China territorial deadlocks hurt regional trade

Tensions between China and several East Asian countries have heated up over the last year. Is it simply another round of disputes that have occurred multiple times since 2007, or something new?

The historical wounds in East Asia never heal. Neighboring countries can live in peace and do business together as long as no one brings up the unsettled land disputes among them. But no country can really forget about its claimed lands. The moment one party lays eyes on the disputed lands, the old wounds in the region fester. So far, none has come up with a solution to such a vicious pattern.

Since 2007, China has been in frequent territorial disputes with the Philippines, Japan, Malaysia and Vietnam, which eventually led to some level of military standoff in the South China and East China Seas. In November 2013, China set up its East China Sea Air Defense Identification Zone that covers the disputed Diaoyu Island with Japan, justifying its military presence in the area.

Several close encounters between Chinese and Japanese planes ensued. In May 2014, China Oilfield Services Limited, a Chinese state-owned company, deployed its oil rig in the contested waters, which eventually triggered riots against China in Vietnam. It seems that China is getting more assertive about its territorial claims and not shying away from competition.

Although tensions have escalated, it is unlikely that they will lead to larger scale military confrontations or even war in the next decade. Most of the East Asian states have important domestic mandates that would require a relatively peaceful international environment. China is gradually restructuring its domestic economy. According to some analysts, it would take over ten years for China to complete a series of reforms to evade the middle-income trap.

In the meantime, Southeast Asian countries are China’s potential export markets and sources of cheap labor, while Japan and South Korea could provide China with investments and technology. Unless fired upon, it is unwise to wage a war that would benefit so little compared with what China could achieve after its successful economic transformation.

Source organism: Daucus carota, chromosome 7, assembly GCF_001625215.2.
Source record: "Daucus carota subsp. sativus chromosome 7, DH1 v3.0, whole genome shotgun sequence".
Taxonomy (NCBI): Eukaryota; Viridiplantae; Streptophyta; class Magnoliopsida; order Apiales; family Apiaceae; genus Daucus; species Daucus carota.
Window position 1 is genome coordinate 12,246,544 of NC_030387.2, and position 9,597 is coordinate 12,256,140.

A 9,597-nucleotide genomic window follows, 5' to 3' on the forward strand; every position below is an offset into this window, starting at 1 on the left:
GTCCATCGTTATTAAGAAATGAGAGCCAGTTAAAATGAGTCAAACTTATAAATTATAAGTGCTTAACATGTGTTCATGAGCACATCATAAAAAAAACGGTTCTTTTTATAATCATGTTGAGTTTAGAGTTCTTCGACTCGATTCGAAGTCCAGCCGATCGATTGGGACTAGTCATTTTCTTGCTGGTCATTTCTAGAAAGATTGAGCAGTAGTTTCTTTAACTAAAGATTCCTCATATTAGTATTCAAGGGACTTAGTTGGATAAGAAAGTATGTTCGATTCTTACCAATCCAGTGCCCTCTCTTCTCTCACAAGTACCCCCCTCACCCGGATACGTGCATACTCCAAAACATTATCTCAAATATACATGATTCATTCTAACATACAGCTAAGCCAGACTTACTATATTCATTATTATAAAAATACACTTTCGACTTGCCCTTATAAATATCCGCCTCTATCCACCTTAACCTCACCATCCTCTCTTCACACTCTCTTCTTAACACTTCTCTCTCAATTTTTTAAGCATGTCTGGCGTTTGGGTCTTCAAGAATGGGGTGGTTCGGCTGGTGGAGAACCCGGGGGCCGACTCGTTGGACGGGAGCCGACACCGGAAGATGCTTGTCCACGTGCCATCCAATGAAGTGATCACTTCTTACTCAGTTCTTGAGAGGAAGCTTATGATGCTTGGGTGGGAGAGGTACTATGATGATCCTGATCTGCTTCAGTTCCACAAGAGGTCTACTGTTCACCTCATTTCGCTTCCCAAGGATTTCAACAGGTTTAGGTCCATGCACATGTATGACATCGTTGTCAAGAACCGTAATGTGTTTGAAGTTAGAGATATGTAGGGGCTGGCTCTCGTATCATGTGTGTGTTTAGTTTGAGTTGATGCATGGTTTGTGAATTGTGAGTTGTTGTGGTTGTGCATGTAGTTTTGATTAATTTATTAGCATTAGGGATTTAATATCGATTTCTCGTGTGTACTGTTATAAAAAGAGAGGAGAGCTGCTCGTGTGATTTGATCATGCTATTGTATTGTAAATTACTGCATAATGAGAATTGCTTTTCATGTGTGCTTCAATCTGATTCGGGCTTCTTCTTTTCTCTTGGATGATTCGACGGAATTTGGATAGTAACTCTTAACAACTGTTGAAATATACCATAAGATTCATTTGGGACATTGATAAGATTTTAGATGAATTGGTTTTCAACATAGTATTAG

Countries in dispute with China also have incentives that will prevent them from going too far. With a US military pact, Japan can afford to take a tougher position against China’s demands, as it has during Abe’s term. Indeed, Japan’s hawkish stance successfully deterred China from sending more patrol ships to the contested waters since late last year.

However, the US expressed its unwillingness to see a war between China and Japan and urged Japan to resort to diplomatic solutions in multiple occasions. Moreover, Abe’s administration is also trying to revitalize Japan’s domestic economy, which is currently falling short of its original goals. While fiscal expenditure on the military cause may be less effective in bolstering Japanese economy than Abenomics, any belligerent moves would surely drive investors away.

Without any backing from the world’s powerhouse, Vietnam is in an even weaker position when dealing with China, making it less likely to proactively start a war. As Vietnam’s economy relies heavily on foreign direct investment (FDI) and tourism, investors’ confidence has a big impact on Vietnam’s policies.

Following the anti-Chinese riots in Vietnam in mid-May 2014, 60,000 local workers became jobless as many foreign-invested factories were forced to shut down for an indefinite date. Facing such crisis, the local government arrested 241 people for causing the unrest, hoping to regain investors’ trust. This also suggests that the Vietnamese government values economic stability over hotheaded nationalism.

In the long-term, however, the territorial disputes in the region leave no room for optimism. And as seen in China and Japan, long lasting quarrel among nations can drive away bilateral FDI.

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Categories: Economics, Pacific Asia

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